Step one:  Go start a blog right now.  And sign up to recieve the Copyblogger Blog.  It’ll help you with your writing.

David Huffman is the Outside Marketing Coordinator for the Ohio Center for Broadcasting.  He currently chases his wife around the country as she maintains a Morning Radio career.  They currently reside in Evansville, IN.

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http://www.beonair.com

Go Pro Note #1 – The Listener

By Patrick Locy
CD 101 FM
Columbus, OH

The terrestrial radio business seems to shift focus on a regular basis – one moment the focus is on squeezing money from the airwaves, weeks later it’s the importance of effective programming, and two months beyond that it’s the incorporation of continually advancing technology… but the core focus of terrestrial radio will always remain the same: the listener. Some days the listener is your best friend, your biggest critic, and an unintentional source of comedy – all at once.

If we subtract the audience from my radio broadcast, I’m just someone listening to my favorite records and talking to myself. Add a few hundred listeners, and all the sudden the broadcast has a greater purpose. And when eventually the hundreds become thousands, as a radio broadcaster you’re put in an interesting very position; how do you incorporate the advice of the listener into the content you provide – your broadcast? If you do, how much is too much?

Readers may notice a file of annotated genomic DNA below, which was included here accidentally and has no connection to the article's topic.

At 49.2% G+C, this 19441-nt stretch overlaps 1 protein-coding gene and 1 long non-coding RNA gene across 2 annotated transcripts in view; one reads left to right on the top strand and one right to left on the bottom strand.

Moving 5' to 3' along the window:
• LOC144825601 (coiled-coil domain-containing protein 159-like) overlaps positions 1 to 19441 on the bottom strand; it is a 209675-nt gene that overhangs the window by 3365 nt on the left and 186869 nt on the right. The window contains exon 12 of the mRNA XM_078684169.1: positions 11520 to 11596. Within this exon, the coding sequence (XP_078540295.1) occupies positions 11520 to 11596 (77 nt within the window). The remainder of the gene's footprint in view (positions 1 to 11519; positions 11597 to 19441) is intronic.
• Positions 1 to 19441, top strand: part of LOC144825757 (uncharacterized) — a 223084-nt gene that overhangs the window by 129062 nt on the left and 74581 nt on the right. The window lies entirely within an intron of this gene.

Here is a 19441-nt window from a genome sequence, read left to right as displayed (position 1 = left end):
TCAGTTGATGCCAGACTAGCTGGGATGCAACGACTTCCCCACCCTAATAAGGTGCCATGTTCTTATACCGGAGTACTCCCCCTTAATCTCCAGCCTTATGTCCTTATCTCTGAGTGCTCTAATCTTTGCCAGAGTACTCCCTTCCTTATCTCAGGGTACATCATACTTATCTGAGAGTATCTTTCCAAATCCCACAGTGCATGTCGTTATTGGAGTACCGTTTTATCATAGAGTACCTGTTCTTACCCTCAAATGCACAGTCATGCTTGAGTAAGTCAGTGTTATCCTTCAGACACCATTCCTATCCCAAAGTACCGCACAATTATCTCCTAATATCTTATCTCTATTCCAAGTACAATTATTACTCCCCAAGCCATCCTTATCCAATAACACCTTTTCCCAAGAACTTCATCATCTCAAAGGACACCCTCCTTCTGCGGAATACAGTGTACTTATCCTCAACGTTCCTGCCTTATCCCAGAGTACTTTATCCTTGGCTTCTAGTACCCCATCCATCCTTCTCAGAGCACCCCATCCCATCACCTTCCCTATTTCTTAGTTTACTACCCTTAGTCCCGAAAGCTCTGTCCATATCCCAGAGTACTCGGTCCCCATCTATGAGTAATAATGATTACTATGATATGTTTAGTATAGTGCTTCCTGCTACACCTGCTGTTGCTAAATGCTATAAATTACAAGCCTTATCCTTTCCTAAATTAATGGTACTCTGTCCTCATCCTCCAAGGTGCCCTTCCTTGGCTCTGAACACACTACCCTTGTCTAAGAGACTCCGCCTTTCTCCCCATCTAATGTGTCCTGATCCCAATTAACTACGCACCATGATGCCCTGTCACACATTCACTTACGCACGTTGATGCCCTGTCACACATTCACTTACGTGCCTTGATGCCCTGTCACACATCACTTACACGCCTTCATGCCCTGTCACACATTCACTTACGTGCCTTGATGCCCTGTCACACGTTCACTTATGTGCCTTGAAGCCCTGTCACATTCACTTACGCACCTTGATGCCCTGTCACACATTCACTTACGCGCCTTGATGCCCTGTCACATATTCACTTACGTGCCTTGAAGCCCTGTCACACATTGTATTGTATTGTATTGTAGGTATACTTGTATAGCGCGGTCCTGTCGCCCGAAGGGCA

Had I followed the suggestions of a handful of listeners I would have played Bob Dylan, and only Bob Dylan, 24 hours a day, seven days a week. I would have given up on the “passing phase” that is rock-and-roll radio, and maybe even trashed my microphone and gone home… you see where this is heading. On the other hand, I’ve also had listeners offer up information that’s improved a show, offer up great suggestions, and provide an endless source of topics to address.

In the end, as you advance in your broadcasting career you’ll develop a working understanding of what to take to heart, what you can quickly dismiss with a laugh, and that rare occasion when you just need to turn those tapes over the local authorities… Remember that the listener is not simply your immediate feedback, or the person that ultimately signs your paycheck -the listener is the reason you chose to become a broadcaster. Find an audience you can’t wait to interact with on a regular basis, and when you begin to develop the broadcaster – audience relationship, consider yourself well on your way to success.

Patrick Locy is also the Assistant Education Director at the Ohio Center for Broadcasting Columbus campus and a regular contributor to the Intro to Go Pro Blog.

http://www.beonair.com

Patrick